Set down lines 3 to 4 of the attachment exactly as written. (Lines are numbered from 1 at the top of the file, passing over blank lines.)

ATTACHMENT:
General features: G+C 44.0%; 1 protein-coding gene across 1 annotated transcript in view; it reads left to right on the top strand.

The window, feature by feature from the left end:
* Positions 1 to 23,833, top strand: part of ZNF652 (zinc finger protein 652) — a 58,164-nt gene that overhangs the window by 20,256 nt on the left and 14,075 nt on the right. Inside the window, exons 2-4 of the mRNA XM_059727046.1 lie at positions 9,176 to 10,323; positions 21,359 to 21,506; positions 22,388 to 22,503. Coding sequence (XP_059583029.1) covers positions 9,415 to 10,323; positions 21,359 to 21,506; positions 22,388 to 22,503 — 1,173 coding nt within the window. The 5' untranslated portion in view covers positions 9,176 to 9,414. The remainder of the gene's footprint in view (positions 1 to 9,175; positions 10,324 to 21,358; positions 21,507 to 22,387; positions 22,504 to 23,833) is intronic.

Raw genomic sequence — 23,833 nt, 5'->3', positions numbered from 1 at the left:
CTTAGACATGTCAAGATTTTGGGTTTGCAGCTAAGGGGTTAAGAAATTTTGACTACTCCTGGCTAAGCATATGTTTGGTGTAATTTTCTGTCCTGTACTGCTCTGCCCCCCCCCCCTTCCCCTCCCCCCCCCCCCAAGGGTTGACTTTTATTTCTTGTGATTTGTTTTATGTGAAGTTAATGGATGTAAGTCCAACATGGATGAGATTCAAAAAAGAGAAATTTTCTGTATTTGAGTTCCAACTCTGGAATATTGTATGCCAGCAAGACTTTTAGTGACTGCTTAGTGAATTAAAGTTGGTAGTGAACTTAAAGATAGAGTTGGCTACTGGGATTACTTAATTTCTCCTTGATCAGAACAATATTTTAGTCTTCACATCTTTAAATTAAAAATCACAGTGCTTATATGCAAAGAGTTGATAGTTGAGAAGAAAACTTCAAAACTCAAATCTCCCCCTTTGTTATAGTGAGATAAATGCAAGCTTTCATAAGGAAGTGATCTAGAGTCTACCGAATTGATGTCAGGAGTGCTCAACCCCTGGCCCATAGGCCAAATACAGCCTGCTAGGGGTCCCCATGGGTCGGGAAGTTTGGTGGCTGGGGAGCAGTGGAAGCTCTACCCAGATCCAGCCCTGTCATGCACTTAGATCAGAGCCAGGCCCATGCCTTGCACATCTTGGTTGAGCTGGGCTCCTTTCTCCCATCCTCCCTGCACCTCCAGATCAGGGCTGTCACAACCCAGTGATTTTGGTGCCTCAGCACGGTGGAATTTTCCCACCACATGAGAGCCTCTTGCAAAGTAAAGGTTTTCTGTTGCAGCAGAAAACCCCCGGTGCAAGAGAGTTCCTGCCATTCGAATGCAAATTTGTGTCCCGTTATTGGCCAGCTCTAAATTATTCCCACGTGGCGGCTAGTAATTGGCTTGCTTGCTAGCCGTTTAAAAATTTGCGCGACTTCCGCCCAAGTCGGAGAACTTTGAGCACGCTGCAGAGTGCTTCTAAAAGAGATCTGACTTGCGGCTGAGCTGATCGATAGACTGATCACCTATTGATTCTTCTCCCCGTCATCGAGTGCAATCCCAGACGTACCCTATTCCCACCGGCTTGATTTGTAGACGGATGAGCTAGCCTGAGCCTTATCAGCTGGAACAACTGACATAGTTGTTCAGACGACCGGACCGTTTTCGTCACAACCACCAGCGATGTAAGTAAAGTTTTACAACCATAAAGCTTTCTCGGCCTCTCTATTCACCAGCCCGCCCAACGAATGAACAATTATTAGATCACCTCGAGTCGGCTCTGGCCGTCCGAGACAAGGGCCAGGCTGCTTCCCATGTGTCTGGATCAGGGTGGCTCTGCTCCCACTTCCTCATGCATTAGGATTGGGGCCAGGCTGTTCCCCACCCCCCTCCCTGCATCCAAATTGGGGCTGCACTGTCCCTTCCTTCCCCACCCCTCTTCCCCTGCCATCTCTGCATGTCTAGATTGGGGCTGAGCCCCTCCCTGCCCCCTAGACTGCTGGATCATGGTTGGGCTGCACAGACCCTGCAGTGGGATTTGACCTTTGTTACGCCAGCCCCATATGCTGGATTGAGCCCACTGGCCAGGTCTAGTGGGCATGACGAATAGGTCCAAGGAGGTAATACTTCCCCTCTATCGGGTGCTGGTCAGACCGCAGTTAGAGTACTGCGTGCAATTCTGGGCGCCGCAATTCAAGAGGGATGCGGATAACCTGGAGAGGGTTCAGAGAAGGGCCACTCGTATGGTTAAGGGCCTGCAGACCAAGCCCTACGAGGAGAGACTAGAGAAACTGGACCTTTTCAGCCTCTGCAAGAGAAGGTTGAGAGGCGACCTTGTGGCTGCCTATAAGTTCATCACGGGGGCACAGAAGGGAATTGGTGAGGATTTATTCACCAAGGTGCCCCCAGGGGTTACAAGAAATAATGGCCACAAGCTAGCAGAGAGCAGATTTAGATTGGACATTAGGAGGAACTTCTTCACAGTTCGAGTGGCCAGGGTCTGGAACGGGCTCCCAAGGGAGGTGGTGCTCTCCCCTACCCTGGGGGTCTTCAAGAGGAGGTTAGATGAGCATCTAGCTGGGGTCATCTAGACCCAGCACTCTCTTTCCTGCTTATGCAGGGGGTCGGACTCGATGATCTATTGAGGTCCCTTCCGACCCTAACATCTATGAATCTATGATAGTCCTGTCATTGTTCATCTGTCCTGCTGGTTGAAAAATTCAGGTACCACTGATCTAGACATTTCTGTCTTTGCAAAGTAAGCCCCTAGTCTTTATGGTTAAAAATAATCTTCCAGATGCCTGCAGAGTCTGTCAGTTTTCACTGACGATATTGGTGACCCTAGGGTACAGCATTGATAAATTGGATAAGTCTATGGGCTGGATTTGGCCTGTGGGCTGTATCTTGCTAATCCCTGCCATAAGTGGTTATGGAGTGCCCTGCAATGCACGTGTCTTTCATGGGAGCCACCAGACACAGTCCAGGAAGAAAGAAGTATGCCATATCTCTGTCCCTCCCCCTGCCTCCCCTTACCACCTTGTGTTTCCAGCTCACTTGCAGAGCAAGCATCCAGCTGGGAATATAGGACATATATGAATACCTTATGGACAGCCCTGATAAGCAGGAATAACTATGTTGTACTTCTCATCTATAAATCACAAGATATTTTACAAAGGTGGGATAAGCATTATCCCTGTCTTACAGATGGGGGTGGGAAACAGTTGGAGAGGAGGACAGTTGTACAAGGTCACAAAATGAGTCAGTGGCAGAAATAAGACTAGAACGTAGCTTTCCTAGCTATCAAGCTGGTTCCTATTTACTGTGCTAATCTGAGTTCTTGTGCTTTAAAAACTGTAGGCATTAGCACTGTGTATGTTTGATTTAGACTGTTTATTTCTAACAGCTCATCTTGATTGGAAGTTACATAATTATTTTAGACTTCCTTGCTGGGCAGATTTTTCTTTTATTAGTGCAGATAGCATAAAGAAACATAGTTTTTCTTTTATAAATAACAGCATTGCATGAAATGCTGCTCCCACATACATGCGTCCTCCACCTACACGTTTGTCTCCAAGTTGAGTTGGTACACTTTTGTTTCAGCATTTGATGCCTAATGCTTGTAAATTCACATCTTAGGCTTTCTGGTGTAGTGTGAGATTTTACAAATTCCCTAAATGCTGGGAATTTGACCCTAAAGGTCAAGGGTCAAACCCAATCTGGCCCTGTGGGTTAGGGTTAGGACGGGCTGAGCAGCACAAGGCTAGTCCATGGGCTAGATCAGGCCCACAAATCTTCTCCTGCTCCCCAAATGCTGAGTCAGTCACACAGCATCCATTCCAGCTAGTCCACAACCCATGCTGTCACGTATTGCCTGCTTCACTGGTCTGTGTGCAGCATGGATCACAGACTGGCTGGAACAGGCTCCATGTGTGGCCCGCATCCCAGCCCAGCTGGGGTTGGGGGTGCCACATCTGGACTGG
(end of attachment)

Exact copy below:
* Positions 1 to 23,833, top strand: part of ZNF652 (zinc finger protein 652) — a 58,164-nt gene that overhangs the window by 20,256 nt on the left and 14,075 nt on the right. Inside the window, exons 2-4 of the mRNA XM_059727046.1 lie at positions 9,176 to 10,323; positions 21,359 to 21,506; positions 22,388 to 22,503. Coding sequence (XP_059583029.1) covers positions 9,415 to 10,323; positions 21,359 to 21,506; positions 22,388 to 22,503 — 1,173 coding nt within the window. The 5' untranslated portion in view covers positions 9,176 to 9,414. The remainder of the gene's footprint in view (positions 1 to 9,175; positions 10,324 to 21,358; positions 21,507 to 22,387; positions 22,504 to 23,833) is intronic.

Raw genomic sequence — 23,833 nt, 5'->3', positions numbered from 1 at the left: